Dopaminergic neuronal (mal-)development in the absence of HGprt in Lesch-Nyhan Disease

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Lesch-Nyhan disease (LND) is a rare genetic disorder caused by a deficiency in the purine metabolism enzyme hypoxanthine-guanine phosphoribosyltransferase (HGprt). Although the neuropathological mechanism of HGprt deficiency is still unknown, it has become increasingly more evident that the mechanism may involve a dysfunction of the development of the dopaminergic system. The aim of this study was to examine some of the effects of the absence of HGprt on the development of the dopaminergic ventral midbrain and cerebral cortex in embryonic mice. We performed immunohistochemistry on cryosections of mice embryonic brains deficient for the HGprt enzyme and on explant assays from dissected embryonic midbrain areas of the same mouse model. We found that ventral midbrain dopaminergic neurons were affected in number and distribution, as well as the distribution of their subpopulations, in HGprt-deficient (HGprt-/0) embryonic mice. Furthermore, in cortical areas of these mice there was a decrease in cell proliferation but dopaminergic innervation seemed to be unaffected. Altogether, our results indicate that the HGprt deficiency in mouse might have various effects on the development of the dopaminergic system and of the cerebral cortex before birth. In addition, considering that HGprt is expressed in virtually all cells and at all ages, and since the neuropathological mechanisms might be explained by a combination of defects originating throughout embryonic and postnatal development, we emphasize the importance of studying the effects of HGprt deficiency on other neuronal systems and at other time points.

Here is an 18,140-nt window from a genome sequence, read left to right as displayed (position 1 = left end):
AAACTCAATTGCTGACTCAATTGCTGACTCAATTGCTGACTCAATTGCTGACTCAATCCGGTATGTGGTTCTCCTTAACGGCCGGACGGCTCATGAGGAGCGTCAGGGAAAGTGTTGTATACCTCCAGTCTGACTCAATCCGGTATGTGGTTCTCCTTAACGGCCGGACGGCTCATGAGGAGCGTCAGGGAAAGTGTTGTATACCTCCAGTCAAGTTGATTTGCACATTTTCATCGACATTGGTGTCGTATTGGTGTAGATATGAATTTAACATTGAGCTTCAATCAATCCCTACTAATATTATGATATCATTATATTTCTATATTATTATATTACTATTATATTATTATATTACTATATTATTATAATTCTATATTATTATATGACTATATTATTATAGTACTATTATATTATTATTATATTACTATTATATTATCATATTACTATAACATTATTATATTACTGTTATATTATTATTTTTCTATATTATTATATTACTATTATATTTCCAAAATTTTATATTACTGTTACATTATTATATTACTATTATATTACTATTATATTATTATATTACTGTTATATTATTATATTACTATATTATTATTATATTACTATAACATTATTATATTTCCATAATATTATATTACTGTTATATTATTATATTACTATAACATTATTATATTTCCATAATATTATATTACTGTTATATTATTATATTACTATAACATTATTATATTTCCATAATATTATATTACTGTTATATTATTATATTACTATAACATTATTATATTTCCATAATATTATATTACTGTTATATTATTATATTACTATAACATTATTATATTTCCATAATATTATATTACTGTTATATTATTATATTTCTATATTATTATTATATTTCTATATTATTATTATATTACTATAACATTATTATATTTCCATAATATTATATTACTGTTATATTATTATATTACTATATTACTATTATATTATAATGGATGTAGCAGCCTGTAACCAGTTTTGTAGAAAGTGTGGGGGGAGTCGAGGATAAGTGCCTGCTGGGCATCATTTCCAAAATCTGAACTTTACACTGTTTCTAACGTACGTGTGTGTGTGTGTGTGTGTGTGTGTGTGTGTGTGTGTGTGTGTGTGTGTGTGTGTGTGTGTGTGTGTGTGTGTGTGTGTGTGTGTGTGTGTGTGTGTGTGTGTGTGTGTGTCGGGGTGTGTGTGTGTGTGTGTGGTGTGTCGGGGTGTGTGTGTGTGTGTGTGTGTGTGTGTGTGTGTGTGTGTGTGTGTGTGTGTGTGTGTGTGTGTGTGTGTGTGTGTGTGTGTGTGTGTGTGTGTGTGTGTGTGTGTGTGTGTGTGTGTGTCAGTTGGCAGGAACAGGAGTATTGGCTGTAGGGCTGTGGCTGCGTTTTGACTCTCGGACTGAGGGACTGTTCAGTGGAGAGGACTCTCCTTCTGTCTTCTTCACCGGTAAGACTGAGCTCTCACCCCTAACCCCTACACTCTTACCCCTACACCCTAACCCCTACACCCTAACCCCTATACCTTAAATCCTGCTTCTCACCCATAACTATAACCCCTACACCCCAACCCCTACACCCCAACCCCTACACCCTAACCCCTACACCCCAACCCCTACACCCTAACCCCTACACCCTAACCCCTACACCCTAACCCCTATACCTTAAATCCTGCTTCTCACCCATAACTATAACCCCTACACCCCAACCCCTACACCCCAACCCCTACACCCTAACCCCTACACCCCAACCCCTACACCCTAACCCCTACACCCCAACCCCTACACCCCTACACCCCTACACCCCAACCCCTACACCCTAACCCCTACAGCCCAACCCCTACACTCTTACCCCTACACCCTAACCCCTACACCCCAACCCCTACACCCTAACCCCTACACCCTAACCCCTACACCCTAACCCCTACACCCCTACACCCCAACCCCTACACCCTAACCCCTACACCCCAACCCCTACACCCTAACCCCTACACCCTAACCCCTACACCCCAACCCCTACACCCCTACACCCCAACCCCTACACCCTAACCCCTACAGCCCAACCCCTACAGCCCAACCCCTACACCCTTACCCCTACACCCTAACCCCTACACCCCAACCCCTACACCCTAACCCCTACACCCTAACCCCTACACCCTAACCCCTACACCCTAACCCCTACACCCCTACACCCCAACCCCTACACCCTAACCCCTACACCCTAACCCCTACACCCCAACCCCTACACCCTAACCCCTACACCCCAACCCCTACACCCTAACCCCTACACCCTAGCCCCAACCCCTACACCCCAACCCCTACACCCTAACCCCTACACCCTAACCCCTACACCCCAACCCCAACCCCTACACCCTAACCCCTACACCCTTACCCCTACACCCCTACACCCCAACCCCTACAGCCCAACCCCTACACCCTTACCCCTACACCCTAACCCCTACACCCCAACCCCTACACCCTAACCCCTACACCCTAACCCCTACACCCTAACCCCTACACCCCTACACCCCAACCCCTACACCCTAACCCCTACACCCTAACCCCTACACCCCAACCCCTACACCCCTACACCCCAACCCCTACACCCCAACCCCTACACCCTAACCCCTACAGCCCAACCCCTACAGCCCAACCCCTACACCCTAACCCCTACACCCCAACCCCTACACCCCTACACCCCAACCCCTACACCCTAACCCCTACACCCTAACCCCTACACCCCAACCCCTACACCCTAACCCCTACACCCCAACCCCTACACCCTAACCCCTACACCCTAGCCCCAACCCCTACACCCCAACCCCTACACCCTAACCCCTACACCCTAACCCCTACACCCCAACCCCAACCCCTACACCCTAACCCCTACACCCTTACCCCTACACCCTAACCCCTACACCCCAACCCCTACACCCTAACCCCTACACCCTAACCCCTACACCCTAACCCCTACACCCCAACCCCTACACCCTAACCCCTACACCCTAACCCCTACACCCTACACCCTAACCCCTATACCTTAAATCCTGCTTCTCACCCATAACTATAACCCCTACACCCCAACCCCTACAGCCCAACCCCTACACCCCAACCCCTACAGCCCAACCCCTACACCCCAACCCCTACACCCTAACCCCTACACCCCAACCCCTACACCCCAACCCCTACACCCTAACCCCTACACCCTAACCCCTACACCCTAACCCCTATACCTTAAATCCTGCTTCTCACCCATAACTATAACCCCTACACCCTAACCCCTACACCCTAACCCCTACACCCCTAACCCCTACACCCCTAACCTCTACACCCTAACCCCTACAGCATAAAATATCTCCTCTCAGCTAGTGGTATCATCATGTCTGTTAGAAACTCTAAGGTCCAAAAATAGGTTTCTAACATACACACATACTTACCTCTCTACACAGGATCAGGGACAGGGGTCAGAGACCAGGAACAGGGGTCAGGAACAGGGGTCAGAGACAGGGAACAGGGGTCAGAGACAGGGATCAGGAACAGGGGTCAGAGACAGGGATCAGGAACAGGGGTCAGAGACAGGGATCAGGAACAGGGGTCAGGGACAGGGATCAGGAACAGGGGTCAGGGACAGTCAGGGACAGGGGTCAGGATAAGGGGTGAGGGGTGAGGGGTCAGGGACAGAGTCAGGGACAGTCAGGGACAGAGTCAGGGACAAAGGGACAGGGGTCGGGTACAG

Faculteit der Sociale Wetenschappen